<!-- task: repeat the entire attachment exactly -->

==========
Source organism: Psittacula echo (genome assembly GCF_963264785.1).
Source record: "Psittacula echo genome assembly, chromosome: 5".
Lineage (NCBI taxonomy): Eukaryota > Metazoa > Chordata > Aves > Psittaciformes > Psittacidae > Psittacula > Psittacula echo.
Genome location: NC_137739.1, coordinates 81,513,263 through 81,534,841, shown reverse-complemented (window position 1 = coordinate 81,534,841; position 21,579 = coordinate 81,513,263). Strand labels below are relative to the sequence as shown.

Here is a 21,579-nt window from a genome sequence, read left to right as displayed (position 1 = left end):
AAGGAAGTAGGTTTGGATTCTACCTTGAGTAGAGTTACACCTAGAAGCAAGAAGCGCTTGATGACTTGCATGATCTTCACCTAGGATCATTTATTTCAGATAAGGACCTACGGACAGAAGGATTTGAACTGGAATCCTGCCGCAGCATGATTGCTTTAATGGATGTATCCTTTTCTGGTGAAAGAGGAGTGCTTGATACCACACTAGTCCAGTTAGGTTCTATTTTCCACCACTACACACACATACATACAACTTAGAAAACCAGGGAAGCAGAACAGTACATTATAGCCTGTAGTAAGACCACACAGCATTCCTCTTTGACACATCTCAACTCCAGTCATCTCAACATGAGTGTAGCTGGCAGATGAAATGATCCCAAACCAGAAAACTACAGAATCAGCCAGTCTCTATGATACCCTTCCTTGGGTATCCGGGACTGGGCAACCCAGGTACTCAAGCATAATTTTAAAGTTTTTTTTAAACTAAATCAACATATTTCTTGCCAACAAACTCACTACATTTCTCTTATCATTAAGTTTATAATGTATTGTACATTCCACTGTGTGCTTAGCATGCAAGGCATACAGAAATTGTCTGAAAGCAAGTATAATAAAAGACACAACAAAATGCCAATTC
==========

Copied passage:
Source organism: Psittacula echo (genome assembly GCF_963264785.1).
Source record: "Psittacula echo genome assembly, chromosome: 5".
Lineage (NCBI taxonomy): Eukaryota > Metazoa > Chordata > Aves > Psittaciformes > Psittacidae > Psittacula > Psittacula echo.
Genome location: NC_137739.1, coordinates 81,513,263 through 81,534,841, shown reverse-complemented (window position 1 = coordinate 81,534,841; position 21,579 = coordinate 81,513,263). Strand labels below are relative to the sequence as shown.

Here is a 21,579-nt window from a genome sequence, read left to right as displayed (position 1 = left end):
AAGGAAGTAGGTTTGGATTCTACCTTGAGTAGAGTTACACCTAGAAGCAAGAAGCGCTTGATGACTTGCATGATCTTCACCTAGGATCATTTATTTCAGATAAGGACCTACGGACAGAAGGATTTGAACTGGAATCCTGCCGCAGCATGATTGCTTTAATGGATGTATCCTTTTCTGGTGAAAGAGGAGTGCTTGATACCACACTAGTCCAGTTAGGTTCTATTTTCCACCACTACACACACATACATACAACTTAGAAAACCAGGGAAGCAGAACAGTACATTATAGCCTGTAGTAAGACCACACAGCATTCCTCTTTGACACATCTCAACTCCAGTCATCTCAACATGAGTGTAGCTGGCAGATGAAATGATCCCAAACCAGAAAACTACAGAATCAGCCAGTCTCTATGATACCCTTCCTTGGGTATCCGGGACTGGGCAACCCAGGTACTCAAGCATAATTTTAAAGTTTTTTTTAAACTAAATCAACATATTTCTTGCCAACAAACTCACTACATTTCTCTTATCATTAAGTTTATAATGTATTGTACATTCCACTGTGTGCTTAGCATGCAAGGCATACAGAAATTGTCTGAAAGCAAGTATAATAAAAGACACAACAAAATGCCAATTC